A pelican swims in a make-shift pool after being cleaned of oil at the Clean Gulf Associates Mobile Wildlife Rehabilitation Station. Photo: US NavyHere’s a roundup of the latest oil spill news, from the mysterious underwater oil plumes, to BP's recovery advances, to the slick's impact on sea turtles, dolphins, and birds.
Fishing ban might help fisheries recover, expert says
Since May 2, NOAA has halted all commercial and recreational fishing in oil spill-affected waters. The closure area now measures 24,241 square miles, or about 10 percent of the Gulf of Mexico exclusive economic zone. While experts are concerned about marine animals swimming through the toxic slick, marine biologist Daniel Pauly says there just might be an up side to the fishing ban.
The Gulf has just been declared a large marine protected area as a result of the spill—no fishing! It is possible that a massive rebound of the fish population will occur because we are not fishing them. If the fishing is discontinued for a month or two, or a season, we may see massive changes in the Gulf.
Hurricanes and oil spill don’t mix
The start of hurricane season—June 1—is just around the corner. While the government won’t release its hurricane forecast for 2010 Atlantic hurricane season until Thursday, other experts have already speculated that we’ll see anywhere between eight and 18 named storms this year. How hurricanes might affect the oil spill area is largely unknown, but experts are concerned.
Several scientists are worried that a hurricane could drive oil inland, soiling beaches and wetlands and pushing polluted water up river estuaries.
"My 'oh, no' thought is that a hurricane would pick up that oil and move it, along with salt, up into interior regions of the state that I am convinced the oil will not reach otherwise," said Robert Twilley, an oceanographer at Louisiana State University. "The bottom line is, how much oil are we going to get into our wetlands? We don't know," he said. "This thing is gushing out in these huge numbers."
Dr. Erica Miller, a member of the Louisiana State Wildlife Response Team, cleans an oiled pelican at the Clean Gulf Associates Mobile Wildlife Rehabilitation Station on Ft. Jackson in Plaquemines Parish, La., on May 15. Photo: US Navy
In previous oil spills, the toll on wildlife has been dramatic—and obvious. In this instance, both because of the distance of the rig explosion from shore and the use of dispersants to break up oil, there have been relatively few oiled birds.
Dead dolphins and sea turtles have been washing up on shore in the Gulf though none have been visibly oiled, and officials haven’t determined whether any of them are victims of the spill.
This is a time of year when dead or debilitated turtles would normally begin to show up with greater frequency, but the 156 found since April 30 along the coasts of Louisiana, Mississippi, Alabama and Florida "are in higher numbers than you would expect," Ziccardi said. None of the animals had obvious signs of oil contamination. But, because of their proximity to the spill, they are being treated as possible victims of the crude oil that has been gushing from the ruptured wellhead since April 20, he said.
The 12 confirmed dead dolphin strandings along the same four Gulf Coast states, Ziccardi said, were "more or less in line" with what would normally be found for the same period of time without an oil spill.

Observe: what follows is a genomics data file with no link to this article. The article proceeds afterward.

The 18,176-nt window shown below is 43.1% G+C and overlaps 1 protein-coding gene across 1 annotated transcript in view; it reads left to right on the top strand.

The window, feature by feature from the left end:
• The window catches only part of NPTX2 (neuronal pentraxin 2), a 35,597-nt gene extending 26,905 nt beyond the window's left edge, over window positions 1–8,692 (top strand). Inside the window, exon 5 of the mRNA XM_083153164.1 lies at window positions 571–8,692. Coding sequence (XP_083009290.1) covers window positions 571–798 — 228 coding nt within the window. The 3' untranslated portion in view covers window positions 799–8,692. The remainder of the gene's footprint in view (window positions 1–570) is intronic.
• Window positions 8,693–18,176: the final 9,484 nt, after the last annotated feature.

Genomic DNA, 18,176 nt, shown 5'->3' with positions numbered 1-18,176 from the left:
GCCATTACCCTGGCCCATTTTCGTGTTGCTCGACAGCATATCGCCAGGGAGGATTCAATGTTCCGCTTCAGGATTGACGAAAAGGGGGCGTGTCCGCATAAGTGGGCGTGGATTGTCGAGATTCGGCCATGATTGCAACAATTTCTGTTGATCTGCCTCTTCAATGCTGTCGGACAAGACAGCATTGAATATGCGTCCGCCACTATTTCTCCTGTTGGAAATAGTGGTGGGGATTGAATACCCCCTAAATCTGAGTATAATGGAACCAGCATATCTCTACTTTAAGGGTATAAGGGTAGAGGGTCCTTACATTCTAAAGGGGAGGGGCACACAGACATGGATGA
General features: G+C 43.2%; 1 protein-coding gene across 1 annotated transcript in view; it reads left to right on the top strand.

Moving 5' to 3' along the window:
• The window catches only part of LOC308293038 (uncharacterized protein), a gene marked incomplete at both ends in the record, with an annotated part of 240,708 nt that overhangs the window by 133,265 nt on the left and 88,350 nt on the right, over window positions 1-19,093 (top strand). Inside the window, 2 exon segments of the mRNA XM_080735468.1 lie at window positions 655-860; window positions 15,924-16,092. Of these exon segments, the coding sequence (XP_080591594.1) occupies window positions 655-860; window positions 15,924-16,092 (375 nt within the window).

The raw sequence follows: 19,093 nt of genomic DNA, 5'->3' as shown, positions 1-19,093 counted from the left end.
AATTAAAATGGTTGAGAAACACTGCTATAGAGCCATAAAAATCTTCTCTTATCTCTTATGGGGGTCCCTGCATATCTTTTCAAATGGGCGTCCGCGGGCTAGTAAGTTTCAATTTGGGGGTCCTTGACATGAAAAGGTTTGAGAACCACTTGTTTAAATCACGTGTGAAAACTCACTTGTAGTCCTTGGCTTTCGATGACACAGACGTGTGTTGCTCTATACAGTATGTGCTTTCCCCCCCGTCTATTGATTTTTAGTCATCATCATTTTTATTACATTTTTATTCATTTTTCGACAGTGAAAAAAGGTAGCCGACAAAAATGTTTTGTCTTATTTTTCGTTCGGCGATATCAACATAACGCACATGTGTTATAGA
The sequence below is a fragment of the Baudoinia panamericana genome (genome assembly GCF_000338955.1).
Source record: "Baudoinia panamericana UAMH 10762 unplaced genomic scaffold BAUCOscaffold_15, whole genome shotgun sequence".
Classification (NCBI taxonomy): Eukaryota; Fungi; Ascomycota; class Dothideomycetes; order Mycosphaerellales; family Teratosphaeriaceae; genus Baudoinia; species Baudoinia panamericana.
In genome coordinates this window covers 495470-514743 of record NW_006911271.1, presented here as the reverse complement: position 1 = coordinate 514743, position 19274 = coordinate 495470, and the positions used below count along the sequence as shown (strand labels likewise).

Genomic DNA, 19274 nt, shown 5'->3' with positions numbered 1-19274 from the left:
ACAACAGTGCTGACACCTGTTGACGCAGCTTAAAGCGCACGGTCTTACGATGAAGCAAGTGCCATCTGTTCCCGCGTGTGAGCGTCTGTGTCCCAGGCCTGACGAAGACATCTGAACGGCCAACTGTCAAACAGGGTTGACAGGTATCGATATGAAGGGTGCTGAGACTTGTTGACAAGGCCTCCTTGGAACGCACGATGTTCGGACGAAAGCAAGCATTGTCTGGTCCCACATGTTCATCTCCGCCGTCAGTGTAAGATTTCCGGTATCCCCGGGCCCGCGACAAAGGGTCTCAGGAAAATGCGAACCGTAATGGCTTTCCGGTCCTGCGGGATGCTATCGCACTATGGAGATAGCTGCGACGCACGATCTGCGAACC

Underwater oil plume controversy
On Sunday, there were reports that scientists aboard Pelican, a research vessel recording data and taking water samples of the oil slick, discovered huge oil plumes more than 2,000 feet below the surface near the 5,000-foot-deep broken pipe that’s spewing crude into the ocean. Marine scientist Vernon Asper described to NPR three plumes—which consume oxygen, harming marine life—that are “roughly 10 or 15 miles long” and “more than100 meters thick.”
But yesterday Jane Lubchenco, head of NOAA, said that it’s too early to tell whether the plumes really do consist of oil. "Media reports related to the research work conducted aboard the R/V Pelican included information that was misleading, premature and, in some cases, inaccurate,” said Lubchenco in a press release. “No definitive conclusions have been reached by this research team about the composition of the undersea layers they discovered. Characterization of these layers will require analysis of samples and calibration of key instruments. The hypothesis that the layers consist of oil remains to be verified.”
Gas from the damaged Deepwater Horizon wellhead is burned by the drillship Discoverer Enterprise May 16, 2010, in a process known as flaring.
BP’s recovery efforts
On Sunday, BP announced that it succeeded in its second try to insert a new tube into the broken pipe on the sea floor that oil has been streaming out of for nearly a month. The company estimates that the riser insertion tube tool containment system is collecting and carrying about 2,000 barrels a day of oil to flow up 5,000 feet to the drill ship Discoverer Enterprise. BP is storing the oil it recovers on the ship, and burning off the gas.
The company continues to drill two relief wells (one started on May 2, the other on May 16), which will take about three months each to complete. BP is also working to develop a “top kill” operation. Here’s how that’s expected to work:
Heavy drilling fluids are injected into the well to stem the flow of oil and gas, followed by cement to seal the well. Most of the equipment is on site and preparations continue for this operation, with a view to deployment in the next week or so. Options have also been developed to potentially combine this with the injection under pressure of a variety of materials into the BOP to seal off upward flow.